What does this remind you of? "Thy kingdom come. Thy will be done in earth, as it is in heaven" (Matthew 6:10). Nebuchadnezzar unknowingly includes an element of the Lord's Prayer. This tells us that the Holy Spirit had finally taken residence in his heart. Further, we read in verse 37, "Now I Nebuchadnezzar praise and extol and honour the King of heaven, all whose works are truth, and his ways judgment: and those that walk in pride he is able to abase" (compare Deuteronomy 32:4, Job 40:11). Had Nebuchadnezzar become a diligent Bible student? The Spirit of Prophecy reads (Patriarchs and Prophets, 521):

The once proud monarch had become a humble child of God; the tyrannical, overbearing ruler, a wise and compassionate king. He who had defied and blasphemed the God of heaven, now acknowledged the power of the Most High and earnestly sought to promote the fear of Jehovah and the happiness of his subjects.

Thus, the king of Babylon had come "out of Babylon" (Revelation 18:4).

The Golden Cup Full of Abominations

The story of Daniel and Nebuchadnezzar bears the typology of the final religious conflict immediately prior to the Second Coming of Jesus Christ. The Book of Revelation mentions the antitypical Babylon that is active in the last days. This endtime financial, religious, and military superpower is portrayed as a geopolitical system working against God's people and against the truth of salvation. Knowledge, be it of journalistic, scientific or religious nature, will again be monopolized, censored and distributed by a centralized system of "one mind" (Revelation 17:13).

In this mind-controlled new world order, basic rights like diversity, privacy, liberty of conscience and religion, will slowly disappear. Freedom becomes insignificant. End-time Babylon consists of three parts (Revelation 16:19). Out of this context, we can deduce that these three parts, or three governing entities, are the Dragon, the Beast, and the image of the Beast, or the False Prophet (Revelation 13; 16:13). The Spirit of Prophecy in Great Controversy, 443, identifies these three entities as spiritualism, the Papacy of Rome, and apostate Protestantism.

What then is the antitypical meaning of the "golden cup" that played a key role in the initiation ritual of the Babylonian mysteries of old? This is a complex issue and there is more than one possible answer to this question. The Bible gives implicit clues. Jeremiah 51:7 associates the golden cup with wine and drunkenness. Revelation 17:4, on the other hand, presents the golden cup as filled with abominations and filthiness of fornication. Furthermore, Revelation 18:3 links this wine of fornication with the power of the kings of the earth and with the super-rich merchants of the earth. The "merchants" are mentioned three more times in the same chapter (Revelation 18:11, 15, 23). Revelation 18 suggests that money or the love of and infatuation with money, markets, and merchandise may be a key characteristic of Babylon's fornication. In fact, the banking system and capitalism itself as we know it today has its roots in ancient Mesopotamia.viii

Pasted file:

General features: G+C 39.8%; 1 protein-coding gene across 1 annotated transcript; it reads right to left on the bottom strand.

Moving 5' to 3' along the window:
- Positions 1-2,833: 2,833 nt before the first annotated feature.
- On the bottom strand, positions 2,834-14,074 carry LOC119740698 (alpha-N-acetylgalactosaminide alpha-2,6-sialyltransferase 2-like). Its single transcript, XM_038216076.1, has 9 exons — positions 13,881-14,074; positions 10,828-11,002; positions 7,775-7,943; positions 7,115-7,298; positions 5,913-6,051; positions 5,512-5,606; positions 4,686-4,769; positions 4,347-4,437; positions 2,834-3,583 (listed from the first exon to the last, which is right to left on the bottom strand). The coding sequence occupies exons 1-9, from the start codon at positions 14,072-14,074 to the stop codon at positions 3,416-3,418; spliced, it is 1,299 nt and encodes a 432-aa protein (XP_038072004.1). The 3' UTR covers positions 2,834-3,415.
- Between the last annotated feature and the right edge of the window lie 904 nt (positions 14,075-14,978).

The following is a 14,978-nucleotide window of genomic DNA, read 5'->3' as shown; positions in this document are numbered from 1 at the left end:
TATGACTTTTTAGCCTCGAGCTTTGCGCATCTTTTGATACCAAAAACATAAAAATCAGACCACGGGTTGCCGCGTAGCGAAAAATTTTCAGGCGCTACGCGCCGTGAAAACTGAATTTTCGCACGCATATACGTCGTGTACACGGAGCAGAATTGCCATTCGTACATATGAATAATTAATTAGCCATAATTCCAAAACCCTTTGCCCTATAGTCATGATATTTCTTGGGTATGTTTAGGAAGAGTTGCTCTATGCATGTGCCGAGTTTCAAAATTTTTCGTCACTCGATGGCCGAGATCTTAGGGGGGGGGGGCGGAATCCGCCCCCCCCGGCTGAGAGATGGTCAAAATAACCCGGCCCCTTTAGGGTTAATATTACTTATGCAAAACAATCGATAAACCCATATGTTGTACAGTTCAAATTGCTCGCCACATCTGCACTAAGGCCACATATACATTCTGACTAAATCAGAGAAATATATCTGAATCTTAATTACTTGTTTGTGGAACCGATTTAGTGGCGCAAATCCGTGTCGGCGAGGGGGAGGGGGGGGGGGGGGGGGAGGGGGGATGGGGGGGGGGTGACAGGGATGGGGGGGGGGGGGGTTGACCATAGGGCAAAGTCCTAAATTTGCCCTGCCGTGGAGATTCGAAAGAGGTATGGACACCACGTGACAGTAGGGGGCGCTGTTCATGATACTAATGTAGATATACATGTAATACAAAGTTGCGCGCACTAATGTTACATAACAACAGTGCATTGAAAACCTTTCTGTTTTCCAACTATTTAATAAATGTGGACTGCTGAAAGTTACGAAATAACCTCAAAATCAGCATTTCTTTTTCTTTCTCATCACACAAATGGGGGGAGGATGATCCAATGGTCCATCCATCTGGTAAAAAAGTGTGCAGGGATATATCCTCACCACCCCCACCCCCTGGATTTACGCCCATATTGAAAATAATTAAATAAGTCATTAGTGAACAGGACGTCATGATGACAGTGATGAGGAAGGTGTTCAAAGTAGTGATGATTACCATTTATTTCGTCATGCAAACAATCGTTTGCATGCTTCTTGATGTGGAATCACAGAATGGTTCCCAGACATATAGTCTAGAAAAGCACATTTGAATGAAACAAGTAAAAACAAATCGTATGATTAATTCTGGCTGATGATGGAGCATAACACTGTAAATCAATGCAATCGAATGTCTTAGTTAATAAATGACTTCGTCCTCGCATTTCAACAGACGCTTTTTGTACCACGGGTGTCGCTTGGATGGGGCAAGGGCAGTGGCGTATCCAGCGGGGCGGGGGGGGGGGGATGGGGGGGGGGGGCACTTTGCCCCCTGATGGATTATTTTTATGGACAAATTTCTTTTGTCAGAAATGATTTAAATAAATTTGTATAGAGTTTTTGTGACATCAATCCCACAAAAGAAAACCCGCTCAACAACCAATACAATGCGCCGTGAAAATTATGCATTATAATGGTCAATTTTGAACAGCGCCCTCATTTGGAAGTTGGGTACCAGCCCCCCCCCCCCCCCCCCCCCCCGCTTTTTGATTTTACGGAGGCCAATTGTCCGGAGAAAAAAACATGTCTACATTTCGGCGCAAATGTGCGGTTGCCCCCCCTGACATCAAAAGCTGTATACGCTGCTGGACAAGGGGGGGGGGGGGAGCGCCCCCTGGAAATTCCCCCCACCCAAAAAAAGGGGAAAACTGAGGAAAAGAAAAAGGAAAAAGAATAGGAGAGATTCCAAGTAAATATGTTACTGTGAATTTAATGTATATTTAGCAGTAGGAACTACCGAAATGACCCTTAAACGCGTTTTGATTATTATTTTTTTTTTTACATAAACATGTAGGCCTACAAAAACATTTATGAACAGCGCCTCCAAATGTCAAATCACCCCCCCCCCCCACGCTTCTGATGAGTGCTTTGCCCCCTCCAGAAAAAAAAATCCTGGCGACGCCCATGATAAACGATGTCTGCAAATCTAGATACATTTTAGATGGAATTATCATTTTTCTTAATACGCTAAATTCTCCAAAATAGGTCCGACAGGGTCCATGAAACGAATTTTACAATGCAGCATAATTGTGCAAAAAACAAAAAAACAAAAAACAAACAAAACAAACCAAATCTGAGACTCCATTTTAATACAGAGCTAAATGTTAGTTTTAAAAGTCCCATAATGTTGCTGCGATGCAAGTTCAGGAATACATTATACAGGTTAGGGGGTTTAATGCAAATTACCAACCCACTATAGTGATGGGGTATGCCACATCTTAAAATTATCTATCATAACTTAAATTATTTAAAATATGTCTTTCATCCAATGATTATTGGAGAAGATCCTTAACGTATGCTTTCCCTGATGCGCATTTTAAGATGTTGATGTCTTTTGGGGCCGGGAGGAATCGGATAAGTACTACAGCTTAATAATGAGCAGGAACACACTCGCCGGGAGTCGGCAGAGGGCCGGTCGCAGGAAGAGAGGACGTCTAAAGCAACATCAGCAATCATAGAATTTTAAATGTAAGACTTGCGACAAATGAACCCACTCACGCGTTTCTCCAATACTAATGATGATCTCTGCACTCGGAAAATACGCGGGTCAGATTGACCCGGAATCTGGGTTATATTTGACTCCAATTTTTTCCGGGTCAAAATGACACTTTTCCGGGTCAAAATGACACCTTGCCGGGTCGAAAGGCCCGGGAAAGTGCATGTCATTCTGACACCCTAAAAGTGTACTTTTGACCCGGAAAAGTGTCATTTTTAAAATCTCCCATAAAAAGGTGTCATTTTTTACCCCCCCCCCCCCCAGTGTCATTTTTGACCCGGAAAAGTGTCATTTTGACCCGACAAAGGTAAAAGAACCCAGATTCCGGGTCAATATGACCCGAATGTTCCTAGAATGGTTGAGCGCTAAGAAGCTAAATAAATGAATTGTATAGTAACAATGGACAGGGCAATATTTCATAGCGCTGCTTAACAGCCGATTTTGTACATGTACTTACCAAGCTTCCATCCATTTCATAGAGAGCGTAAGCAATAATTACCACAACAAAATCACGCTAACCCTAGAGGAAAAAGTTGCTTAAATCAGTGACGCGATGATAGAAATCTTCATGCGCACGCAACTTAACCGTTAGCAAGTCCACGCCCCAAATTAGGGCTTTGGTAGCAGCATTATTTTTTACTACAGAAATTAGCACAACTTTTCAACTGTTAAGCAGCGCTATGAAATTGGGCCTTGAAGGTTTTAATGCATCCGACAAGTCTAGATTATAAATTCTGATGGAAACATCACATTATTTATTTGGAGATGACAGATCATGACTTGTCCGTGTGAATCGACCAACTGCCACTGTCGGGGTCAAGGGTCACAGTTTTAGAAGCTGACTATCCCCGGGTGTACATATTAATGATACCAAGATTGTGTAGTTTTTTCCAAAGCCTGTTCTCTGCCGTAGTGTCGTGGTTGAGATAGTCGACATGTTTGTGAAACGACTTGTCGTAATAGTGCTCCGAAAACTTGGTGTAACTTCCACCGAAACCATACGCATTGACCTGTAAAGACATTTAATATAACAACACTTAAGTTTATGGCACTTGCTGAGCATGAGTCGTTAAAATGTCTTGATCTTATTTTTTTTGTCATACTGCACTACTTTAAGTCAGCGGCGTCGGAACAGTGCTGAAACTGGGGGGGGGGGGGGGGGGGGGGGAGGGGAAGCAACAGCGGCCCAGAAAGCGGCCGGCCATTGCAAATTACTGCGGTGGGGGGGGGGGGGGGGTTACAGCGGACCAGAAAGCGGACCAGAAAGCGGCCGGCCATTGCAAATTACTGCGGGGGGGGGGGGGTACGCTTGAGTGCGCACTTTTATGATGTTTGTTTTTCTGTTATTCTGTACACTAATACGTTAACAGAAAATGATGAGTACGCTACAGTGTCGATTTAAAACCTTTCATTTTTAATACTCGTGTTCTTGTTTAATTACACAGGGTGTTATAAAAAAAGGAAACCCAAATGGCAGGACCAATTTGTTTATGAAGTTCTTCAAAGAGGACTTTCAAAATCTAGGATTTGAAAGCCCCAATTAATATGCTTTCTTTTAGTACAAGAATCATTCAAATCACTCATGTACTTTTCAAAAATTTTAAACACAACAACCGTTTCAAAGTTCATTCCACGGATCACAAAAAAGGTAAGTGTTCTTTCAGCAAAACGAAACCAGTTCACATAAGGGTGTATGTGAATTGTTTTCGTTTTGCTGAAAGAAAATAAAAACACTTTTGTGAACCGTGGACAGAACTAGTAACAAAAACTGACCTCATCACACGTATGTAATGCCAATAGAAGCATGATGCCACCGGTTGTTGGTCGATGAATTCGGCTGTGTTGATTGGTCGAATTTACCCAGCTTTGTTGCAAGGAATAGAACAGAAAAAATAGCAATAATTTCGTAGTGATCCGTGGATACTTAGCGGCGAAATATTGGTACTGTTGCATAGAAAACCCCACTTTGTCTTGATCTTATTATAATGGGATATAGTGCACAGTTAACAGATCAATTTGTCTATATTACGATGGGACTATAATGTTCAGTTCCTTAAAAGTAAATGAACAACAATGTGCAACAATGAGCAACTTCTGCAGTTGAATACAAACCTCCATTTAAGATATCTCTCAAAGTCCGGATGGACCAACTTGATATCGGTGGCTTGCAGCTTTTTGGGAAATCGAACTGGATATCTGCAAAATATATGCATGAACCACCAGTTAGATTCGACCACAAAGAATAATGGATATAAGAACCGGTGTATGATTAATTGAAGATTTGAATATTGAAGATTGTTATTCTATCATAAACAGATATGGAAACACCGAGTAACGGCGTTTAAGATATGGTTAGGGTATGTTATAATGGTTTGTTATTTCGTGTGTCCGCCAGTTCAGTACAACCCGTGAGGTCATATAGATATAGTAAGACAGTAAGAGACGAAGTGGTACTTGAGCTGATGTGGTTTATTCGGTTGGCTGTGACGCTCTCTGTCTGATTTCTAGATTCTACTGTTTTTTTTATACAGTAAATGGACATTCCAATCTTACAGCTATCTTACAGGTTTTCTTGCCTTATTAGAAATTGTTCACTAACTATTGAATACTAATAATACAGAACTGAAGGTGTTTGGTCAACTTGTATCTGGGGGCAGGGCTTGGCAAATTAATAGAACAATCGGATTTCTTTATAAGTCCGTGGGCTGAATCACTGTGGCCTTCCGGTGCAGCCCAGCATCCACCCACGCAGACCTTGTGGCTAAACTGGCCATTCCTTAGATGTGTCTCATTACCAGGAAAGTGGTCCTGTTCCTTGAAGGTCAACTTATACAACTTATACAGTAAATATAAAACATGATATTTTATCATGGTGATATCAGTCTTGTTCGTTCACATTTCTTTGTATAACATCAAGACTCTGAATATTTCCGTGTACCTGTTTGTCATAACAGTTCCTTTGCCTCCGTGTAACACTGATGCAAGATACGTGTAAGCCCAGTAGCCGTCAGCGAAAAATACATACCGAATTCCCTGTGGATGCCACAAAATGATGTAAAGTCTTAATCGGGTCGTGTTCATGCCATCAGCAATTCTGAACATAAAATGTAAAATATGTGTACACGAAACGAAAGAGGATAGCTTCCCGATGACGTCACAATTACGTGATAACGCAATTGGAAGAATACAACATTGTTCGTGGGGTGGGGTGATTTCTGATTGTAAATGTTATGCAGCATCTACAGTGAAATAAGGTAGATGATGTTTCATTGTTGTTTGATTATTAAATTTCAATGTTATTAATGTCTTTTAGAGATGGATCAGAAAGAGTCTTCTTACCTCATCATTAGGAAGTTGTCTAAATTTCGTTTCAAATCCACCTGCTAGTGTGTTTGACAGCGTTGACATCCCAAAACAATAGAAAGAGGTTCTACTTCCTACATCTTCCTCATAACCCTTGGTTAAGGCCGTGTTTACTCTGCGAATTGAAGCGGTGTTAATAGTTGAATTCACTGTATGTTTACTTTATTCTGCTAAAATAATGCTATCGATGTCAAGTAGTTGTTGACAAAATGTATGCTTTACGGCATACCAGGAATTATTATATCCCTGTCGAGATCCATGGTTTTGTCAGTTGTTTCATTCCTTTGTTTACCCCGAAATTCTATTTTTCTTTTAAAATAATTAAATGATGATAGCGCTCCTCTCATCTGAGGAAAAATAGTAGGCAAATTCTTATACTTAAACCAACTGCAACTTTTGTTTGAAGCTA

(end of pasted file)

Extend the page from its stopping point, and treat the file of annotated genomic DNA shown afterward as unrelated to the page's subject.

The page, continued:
Hence, "fornication" in Revelation 18 could be interpreted as an alliance of the political and spiritual with the super-rich elite, all being under the control of the spider web of secret societies. This secrecy web, in turn, is run by the antitypical counterparts of the "Chaldean initiated advisors" and "fatherconfessors," by the leadership priesthood of the sea beast power (Revelation 13:1–2). The super-rich elite, which have been accumulating tremendous wealth by skillfully extracting funds out of the global conglomerate of financial markets, does have the power to manipulate nations and people into financial dependency. They are indeed the "great men of the earth" (Revelation 18:23). Individuals and families are ruined when they become entangled in the snare of debt. Whereas it was always God's plan to finally relieve indebted families (Deuteronomy 15:1-6), Babylon will never set anyone free who is paralyzed by debilitating debt. It even ensnares young adults in credit card debt they will never be able to pay off for the rest of their lives.ix This is the cruel, dragon-like character of the financial system of modern Babylon.

Moreover, the "kings of this world," a world powered by money and markets, install centralized, all-knowing tax collection agencies with virtually unlimited authority. Levying exaggerated penalties for trifle tax offenses is a tool of terror to destroy dissidents. Jesus explains that it is our duty to pay taxes (Matthew 22:21). All-powerful tax agencies under complicated laws may, however, misapply their authority to make "a dunghill" out of the "houses" (Daniel 3:29) of small businesses and families who dare to speak against the system. In present- time language, those who will speak against the "image of the Beast" may be subject to intimidation, raid, and seizure.